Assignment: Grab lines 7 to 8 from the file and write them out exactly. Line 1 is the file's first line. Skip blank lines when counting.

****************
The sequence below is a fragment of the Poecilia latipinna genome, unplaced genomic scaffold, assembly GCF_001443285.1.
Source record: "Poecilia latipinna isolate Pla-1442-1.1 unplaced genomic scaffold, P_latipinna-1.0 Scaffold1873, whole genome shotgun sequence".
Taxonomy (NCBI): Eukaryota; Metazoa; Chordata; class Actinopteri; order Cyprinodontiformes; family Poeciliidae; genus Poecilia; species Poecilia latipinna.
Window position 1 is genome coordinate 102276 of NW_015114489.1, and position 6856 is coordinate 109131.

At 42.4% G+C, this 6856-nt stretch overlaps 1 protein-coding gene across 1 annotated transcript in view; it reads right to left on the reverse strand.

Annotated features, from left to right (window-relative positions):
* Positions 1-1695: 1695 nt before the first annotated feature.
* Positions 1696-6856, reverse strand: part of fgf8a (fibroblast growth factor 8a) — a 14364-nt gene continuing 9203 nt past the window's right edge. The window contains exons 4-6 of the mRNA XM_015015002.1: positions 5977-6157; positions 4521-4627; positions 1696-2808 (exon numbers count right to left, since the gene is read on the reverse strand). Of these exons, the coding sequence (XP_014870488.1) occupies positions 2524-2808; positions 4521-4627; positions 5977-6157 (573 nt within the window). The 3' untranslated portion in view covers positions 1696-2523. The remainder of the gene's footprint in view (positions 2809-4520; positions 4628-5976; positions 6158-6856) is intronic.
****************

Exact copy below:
* Positions 1-1695: 1695 nt before the first annotated feature.
* Positions 1696-6856, reverse strand: part of fgf8a (fibroblast growth factor 8a) — a 14364-nt gene continuing 9203 nt past the window's right edge. The window contains exons 4-6 of the mRNA XM_015015002.1: positions 5977-6157; positions 4521-4627; positions 1696-2808 (exon numbers count right to left, since the gene is read on the reverse strand). Of these exons, the coding sequence (XP_014870488.1) occupies positions 2524-2808; positions 4521-4627; positions 5977-6157 (573 nt within the window). The 3' untranslated portion in view covers positions 1696-2523. The remainder of the gene's footprint in view (positions 2809-4520; positions 4628-5976; positions 6158-6856) is intronic.